CNZ member Charlotte Moss talked to Coeliac Link about being coeliac as a professional SPORTSWOMAN, and how she adapted to her diagnosis
At age 18, record-breaking weightlifter Charlotte Moss was a mess.
Her hair was falling out, she was having trouble swallowing food and walking home from the bus stop was exhausting enough to end in tears. Specialists were prodding and testing her, flinging around diagnoses of reflux, food intolerances, sleep disruption and life overload.
To be fair, the overachieving Aucklander had plenty on her plate juggling full-time university study with twice-daily weight training. Having smashed both New Zealand youth and junior records and achieved good results overseas, she was vying for a long-shot place in the Commonwealth Games weightlifting team. Weekends were devoted to dinghy sailing competitions.
“They used to have to pull me off the boat at lunchtime for a sleep,” she says of the months leading up to her coeliac disease discovery.
To complicate matters, dieticians were advocating special eating plans; one to slim her down enough to compete in a lower weight lifting class and one to eliminate foods might be making her sick.
“They’d told me to steer clear of corn, nuts, kiwifruit, green beans, chicken, lamb all sorts of random things.”
Ten days before leaving for a weight lifting competition in New Caledonia, a gastrologist made the coeliac diagnosis and gluten was duly added to the banned foods list.
“I didn’t know what to do. I thought, ‘what can I eat’? I was so lost.”
Three years on, Charlotte is vastly more healthy and happy, waiting to hear whether she has a place on the 2018 Commonwealth Games weightlifting team. In March this year, Charlotte lifted more than 150 per cent of her body weight in one event, to help cement her second place in the Australian International contest.
While gluten has gone from her life, kiwifruit and lamb are back on the menu and she is working to complete her University of Auckland arts degree, majoring in political science and international relations. Part-time study is now slotted around part-time work; Charlotte recently became a ‘customer love co-ordinator’ at the My Food Bag meal delivery company.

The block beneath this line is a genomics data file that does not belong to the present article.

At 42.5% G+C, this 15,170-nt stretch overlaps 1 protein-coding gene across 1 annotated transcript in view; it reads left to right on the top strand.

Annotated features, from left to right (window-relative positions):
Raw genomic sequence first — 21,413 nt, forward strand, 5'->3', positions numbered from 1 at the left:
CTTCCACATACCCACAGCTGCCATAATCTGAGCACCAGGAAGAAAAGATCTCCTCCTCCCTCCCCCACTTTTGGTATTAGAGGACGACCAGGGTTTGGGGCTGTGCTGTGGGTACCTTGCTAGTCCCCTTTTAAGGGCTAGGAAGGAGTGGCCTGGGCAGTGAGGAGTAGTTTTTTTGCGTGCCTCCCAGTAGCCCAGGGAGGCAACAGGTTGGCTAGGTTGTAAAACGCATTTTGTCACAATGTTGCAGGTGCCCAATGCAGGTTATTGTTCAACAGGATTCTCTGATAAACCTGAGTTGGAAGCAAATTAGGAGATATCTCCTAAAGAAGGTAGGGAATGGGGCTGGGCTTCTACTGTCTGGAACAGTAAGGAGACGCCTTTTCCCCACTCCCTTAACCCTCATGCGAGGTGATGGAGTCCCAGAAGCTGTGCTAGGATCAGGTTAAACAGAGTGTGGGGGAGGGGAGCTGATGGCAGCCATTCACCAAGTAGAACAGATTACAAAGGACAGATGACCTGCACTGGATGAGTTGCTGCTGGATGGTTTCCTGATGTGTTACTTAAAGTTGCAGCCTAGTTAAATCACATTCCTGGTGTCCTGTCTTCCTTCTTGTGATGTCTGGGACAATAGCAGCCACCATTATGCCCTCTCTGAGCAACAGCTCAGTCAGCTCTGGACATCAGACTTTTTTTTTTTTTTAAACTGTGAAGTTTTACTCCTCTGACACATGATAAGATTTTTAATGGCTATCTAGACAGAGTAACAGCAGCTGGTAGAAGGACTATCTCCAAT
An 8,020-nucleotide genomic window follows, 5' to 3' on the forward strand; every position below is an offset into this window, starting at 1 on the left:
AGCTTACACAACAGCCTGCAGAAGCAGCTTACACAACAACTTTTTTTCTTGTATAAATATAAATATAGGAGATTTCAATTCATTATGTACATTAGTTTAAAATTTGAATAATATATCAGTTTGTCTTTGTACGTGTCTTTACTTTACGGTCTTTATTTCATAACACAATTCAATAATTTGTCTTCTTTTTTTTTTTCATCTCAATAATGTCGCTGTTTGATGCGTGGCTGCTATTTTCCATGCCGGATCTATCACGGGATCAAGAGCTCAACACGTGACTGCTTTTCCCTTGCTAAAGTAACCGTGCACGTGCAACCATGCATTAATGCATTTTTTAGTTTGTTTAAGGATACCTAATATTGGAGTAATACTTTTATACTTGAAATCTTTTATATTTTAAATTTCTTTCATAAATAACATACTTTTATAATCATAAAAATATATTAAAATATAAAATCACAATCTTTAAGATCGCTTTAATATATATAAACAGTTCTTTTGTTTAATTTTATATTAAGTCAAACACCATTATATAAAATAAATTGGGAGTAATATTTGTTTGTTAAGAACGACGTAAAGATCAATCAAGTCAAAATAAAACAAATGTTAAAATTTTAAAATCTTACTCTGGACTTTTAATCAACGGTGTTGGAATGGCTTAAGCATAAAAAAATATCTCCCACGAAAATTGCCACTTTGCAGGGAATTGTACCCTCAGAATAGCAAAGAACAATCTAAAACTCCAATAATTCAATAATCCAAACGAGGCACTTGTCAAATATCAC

And of course the weight training continues five or six days a week, up to three hours a day.
“I love training. The people I train with have always been really inspiring. It’s good to get the body moving and the mix of training, study and work means I’m thinking ‘I’m so over this essay but I can go to the gym now’.
“Sport teaches you so much, it’s the challenge of constantly trying to overcome. It’s helped me so much in my life and it translates to work and study and personal situations.”
Charlotte has faced her coeliac diagnosis with a determinedly positive attitude, too.
Australian-based nutritionist Amie Cox has helped her slowly, carefully shed enough weight to drop down to the more desirable under-48kg class, while managing her gluten-free needs. Dining out and travelling to overseas competitions can be difficult to manage and she is wary of being lumped in with fellow 20-somethings who avoid gluten only sometimes.
“I’m in the demographic where people think maybe I’m just following a health trend, I feel a little misunderstood. People just think I’m being picky and I’m so not picky. I would eat anything. I love all food.”
On the other hand, she suspects this trend is delivering more culinary choices for coeliacs. And diagnosis has helped her sports diet; she is never tempted by a piece of fattening cake.
The diminutive sportswoman, who began weightlifting to cross train for sailing competitions, also views her 155cm stature as a blessing.
“If you’re built closer to the ground, there’s less distance for the bar to travel.”
You will hear more from Charlotte over the coming months, as a leader and spokesperson for the CNZ Young Ambassador programme.